Often, these innovative platforms create an opportunity for utilities to offer their customers value-added services. This is especially important for utilities that are wanting to prosper in the energy system of the future. These services could be real market differentiators for them in a sector that is becoming increasingly competitive.
For instance, Metry offers consumers mobile and web apps free of charge. This “app store for energy services“ can be very useful for utilities as they don’t need to develop these from scratch, saving them time and money.
Metry apps for mobile are open source so utilities can create branded versions or they are able to add specific features that may be aimed at increasing loyalty, attracting new customers and boosting revenue. The Metry Mobile app can also help utilities access consumption data of potential customers so that customers get the best (and most appropriate contract) based on individual consumption tracking.
The Metry Market Place enables utilities to offer a variety of energy visualization tools. Customers can select from mobile apps, advanced analytic tools and hands-on services offered by independent service providers. For every app in the Market Place utilities can get a kick-back as compensation for collecting the energy data used in the app which could be used towards smart metering rollouts effectively.
A great example of how utilities can embrace innovation in data analytics is the success that E.ON UK is enjoying due to Opower’s web based solution which provides personalised information about energy consumption. The solution provides neighbourhood comparisons and personalized tips on how to control energy usage. [Building Digital Trust Will Open Doors for Utilities.] Through this solution, the utility has improved its customer relationship tenfold.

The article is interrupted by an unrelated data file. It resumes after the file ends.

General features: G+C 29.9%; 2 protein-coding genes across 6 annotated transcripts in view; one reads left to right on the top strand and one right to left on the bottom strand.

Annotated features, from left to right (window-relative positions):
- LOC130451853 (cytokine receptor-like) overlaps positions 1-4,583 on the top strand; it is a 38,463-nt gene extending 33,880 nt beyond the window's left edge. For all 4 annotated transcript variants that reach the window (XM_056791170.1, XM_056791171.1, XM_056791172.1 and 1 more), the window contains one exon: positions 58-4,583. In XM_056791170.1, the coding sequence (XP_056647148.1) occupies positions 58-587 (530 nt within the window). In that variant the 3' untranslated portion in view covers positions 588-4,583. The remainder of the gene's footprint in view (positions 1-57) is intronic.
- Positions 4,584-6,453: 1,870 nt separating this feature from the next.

It is also to keep solutions simple in order to keep customers engaged. Amaury Lamarche, Programme Director Customer Engagement, ENGIE, points out that simplicity is the best policy. He explains that energy comes across as a highly complex product/service so it is important to simplify it and make it user friendly for customers.
Open data could unlock even bigger energy savings
In a Forbes article, Frank and Matt Gee of Effortless Energy advocate an open-energy-data warehouse that would collect anonymized forms of existing data from various sources and make the data available for research, government, and industry. Mr Gee says there needs to be an entity that organizes all this information into a standard format.
To realise even bigger energy savings, the market needs detailed housing characteristics, as well as low-level aggregations of energy use or energy intensity—anonymized but at the block level, potentially. It needs to know anonymized project performance: what actually happens during the project, explains Mr Gee.
Currently this type of data is held independently—by utilities, contractors, cities, and financiers. If the data is opened and combined, businesses could reliably finance efficiency improvements, pay for the improvements with the savings, and in the process, reduce carbon emissions, say Gee and Frank.
“Right now pretty much everyone out there has their hands tied behind their back, either because they have access only to small data sets, or they only have their own data, or they only have one piece of the puzzle,” Mr Frank explains. “The more data you release and the more it’s in an open format and the more people you release it to, the more innovation you’re going to have.”
While it is important for role players to share data, the effort will need support from regulators and policy makers.